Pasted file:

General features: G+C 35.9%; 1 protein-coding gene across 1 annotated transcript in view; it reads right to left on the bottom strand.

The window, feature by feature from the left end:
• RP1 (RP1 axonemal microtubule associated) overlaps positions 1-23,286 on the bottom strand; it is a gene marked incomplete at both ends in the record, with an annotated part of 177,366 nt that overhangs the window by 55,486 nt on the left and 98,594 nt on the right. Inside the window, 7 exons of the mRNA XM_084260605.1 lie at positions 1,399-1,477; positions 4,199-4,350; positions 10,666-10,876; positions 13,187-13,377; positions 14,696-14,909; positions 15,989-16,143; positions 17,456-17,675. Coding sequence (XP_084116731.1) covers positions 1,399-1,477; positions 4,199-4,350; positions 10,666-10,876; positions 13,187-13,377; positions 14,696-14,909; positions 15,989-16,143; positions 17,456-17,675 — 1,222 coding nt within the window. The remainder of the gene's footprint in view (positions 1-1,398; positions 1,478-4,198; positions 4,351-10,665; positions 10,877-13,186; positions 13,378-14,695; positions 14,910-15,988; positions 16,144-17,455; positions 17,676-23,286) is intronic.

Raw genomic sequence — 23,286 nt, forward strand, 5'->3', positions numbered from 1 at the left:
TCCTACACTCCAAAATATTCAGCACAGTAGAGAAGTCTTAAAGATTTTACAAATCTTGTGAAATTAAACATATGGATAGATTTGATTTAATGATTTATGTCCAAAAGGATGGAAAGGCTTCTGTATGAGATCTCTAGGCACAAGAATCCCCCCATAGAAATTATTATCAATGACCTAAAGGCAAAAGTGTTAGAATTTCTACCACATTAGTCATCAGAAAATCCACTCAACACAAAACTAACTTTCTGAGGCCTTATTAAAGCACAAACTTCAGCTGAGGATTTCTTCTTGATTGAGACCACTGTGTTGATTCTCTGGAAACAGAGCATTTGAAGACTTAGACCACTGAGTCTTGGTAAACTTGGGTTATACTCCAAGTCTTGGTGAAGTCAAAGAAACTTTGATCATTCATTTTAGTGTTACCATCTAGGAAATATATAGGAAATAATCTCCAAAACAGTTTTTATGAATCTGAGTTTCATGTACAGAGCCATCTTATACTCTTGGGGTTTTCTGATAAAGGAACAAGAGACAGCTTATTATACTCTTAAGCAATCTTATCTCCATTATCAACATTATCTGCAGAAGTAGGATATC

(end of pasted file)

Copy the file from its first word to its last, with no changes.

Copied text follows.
General features: G+C 35.9%; 1 protein-coding gene across 1 annotated transcript in view; it reads right to left on the bottom strand.

The window, feature by feature from the left end:
• RP1 (RP1 axonemal microtubule associated) overlaps positions 1-23,286 on the bottom strand; it is a gene marked incomplete at both ends in the record, with an annotated part of 177,366 nt that overhangs the window by 55,486 nt on the left and 98,594 nt on the right. Inside the window, 7 exons of the mRNA XM_084260605.1 lie at positions 1,399-1,477; positions 4,199-4,350; positions 10,666-10,876; positions 13,187-13,377; positions 14,696-14,909; positions 15,989-16,143; positions 17,456-17,675. Coding sequence (XP_084116731.1) covers positions 1,399-1,477; positions 4,199-4,350; positions 10,666-10,876; positions 13,187-13,377; positions 14,696-14,909; positions 15,989-16,143; positions 17,456-17,675 — 1,222 coding nt within the window. The remainder of the gene's footprint in view (positions 1-1,398; positions 1,478-4,198; positions 4,351-10,665; positions 10,877-13,186; positions 13,378-14,695; positions 14,910-15,988; positions 16,144-17,455; positions 17,676-23,286) is intronic.

Raw genomic sequence — 23,286 nt, forward strand, 5'->3', positions numbered from 1 at the left:
TCCTACACTCCAAAATATTCAGCACAGTAGAGAAGTCTTAAAGATTTTACAAATCTTGTGAAATTAAACATATGGATAGATTTGATTTAATGATTTATGTCCAAAAGGATGGAAAGGCTTCTGTATGAGATCTCTAGGCACAAGAATCCCCCCATAGAAATTATTATCAATGACCTAAAGGCAAAAGTGTTAGAATTTCTACCACATTAGTCATCAGAAAATCCACTCAACACAAAACTAACTTTCTGAGGCCTTATTAAAGCACAAACTTCAGCTGAGGATTTCTTCTTGATTGAGACCACTGTGTTGATTCTCTGGAAACAGAGCATTTGAAGACTTAGACCACTGAGTCTTGGTAAACTTGGGTTATACTCCAAGTCTTGGTGAAGTCAAAGAAACTTTGATCATTCATTTTAGTGTTACCATCTAGGAAATATATAGGAAATAATCTCCAAAACAGTTTTTATGAATCTGAGTTTCATGTACAGAGCCATCTTATACTCTTGGGGTTTTCTGATAAAGGAACAAGAGACAGCTTATTATACTCTTAAGCAATCTTATCTCCATTATCAACATTATCTGCAGAAGTAGGATATC